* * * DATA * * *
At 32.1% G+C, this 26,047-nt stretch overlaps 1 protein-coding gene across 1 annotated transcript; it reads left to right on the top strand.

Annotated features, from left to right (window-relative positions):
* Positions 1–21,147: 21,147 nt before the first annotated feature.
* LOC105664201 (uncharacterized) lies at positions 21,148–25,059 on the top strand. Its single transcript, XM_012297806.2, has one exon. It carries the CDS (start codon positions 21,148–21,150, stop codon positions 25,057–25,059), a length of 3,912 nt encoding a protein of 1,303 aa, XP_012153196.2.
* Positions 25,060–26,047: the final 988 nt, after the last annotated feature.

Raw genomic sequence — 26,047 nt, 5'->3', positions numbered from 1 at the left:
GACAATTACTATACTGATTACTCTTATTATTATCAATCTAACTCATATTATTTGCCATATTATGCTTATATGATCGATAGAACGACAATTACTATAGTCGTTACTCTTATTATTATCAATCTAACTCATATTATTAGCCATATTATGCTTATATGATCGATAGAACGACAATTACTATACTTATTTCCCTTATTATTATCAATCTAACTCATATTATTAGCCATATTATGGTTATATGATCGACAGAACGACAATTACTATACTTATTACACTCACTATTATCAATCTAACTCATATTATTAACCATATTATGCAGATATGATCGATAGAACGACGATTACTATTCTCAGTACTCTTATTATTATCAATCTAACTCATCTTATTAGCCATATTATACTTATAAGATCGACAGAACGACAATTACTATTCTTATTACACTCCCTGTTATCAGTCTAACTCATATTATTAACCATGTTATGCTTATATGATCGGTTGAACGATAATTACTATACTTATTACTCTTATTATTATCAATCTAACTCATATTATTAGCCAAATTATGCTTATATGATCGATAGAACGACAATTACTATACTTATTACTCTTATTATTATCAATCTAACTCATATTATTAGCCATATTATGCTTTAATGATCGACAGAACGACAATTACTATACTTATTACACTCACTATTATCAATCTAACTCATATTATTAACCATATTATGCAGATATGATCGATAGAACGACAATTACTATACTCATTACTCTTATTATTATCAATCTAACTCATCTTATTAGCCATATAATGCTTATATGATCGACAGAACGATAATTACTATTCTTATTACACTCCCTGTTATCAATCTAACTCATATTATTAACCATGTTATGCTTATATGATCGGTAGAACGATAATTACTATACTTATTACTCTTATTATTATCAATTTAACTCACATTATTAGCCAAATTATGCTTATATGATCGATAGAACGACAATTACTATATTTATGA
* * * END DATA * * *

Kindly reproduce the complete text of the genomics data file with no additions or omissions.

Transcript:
At 32.1% G+C, this 26,047-nt stretch overlaps 1 protein-coding gene across 1 annotated transcript; it reads left to right on the top strand.

Annotated features, from left to right (window-relative positions):
* Positions 1–21,147: 21,147 nt before the first annotated feature.
* LOC105664201 (uncharacterized) lies at positions 21,148–25,059 on the top strand. Its single transcript, XM_012297806.2, has one exon. It carries the CDS (start codon positions 21,148–21,150, stop codon positions 25,057–25,059), a length of 3,912 nt encoding a protein of 1,303 aa, XP_012153196.2.
* Positions 25,060–26,047: the final 988 nt, after the last annotated feature.

Raw genomic sequence — 26,047 nt, 5'->3', positions numbered from 1 at the left:
GACAATTACTATACTGATTACTCTTATTATTATCAATCTAACTCATATTATTTGCCATATTATGCTTATATGATCGATAGAACGACAATTACTATAGTCGTTACTCTTATTATTATCAATCTAACTCATATTATTAGCCATATTATGCTTATATGATCGATAGAACGACAATTACTATACTTATTTCCCTTATTATTATCAATCTAACTCATATTATTAGCCATATTATGGTTATATGATCGACAGAACGACAATTACTATACTTATTACACTCACTATTATCAATCTAACTCATATTATTAACCATATTATGCAGATATGATCGATAGAACGACGATTACTATTCTCAGTACTCTTATTATTATCAATCTAACTCATCTTATTAGCCATATTATACTTATAAGATCGACAGAACGACAATTACTATTCTTATTACACTCCCTGTTATCAGTCTAACTCATATTATTAACCATGTTATGCTTATATGATCGGTTGAACGATAATTACTATACTTATTACTCTTATTATTATCAATCTAACTCATATTATTAGCCAAATTATGCTTATATGATCGATAGAACGACAATTACTATACTTATTACTCTTATTATTATCAATCTAACTCATATTATTAGCCATATTATGCTTTAATGATCGACAGAACGACAATTACTATACTTATTACACTCACTATTATCAATCTAACTCATATTATTAACCATATTATGCAGATATGATCGATAGAACGACAATTACTATACTCATTACTCTTATTATTATCAATCTAACTCATCTTATTAGCCATATAATGCTTATATGATCGACAGAACGATAATTACTATTCTTATTACACTCCCTGTTATCAATCTAACTCATATTATTAACCATGTTATGCTTATATGATCGGTAGAACGATAATTACTATACTTATTACTCTTATTATTATCAATTTAACTCACATTATTAGCCAAATTATGCTTATATGATCGATAGAACGACAATTACTATATTTATGA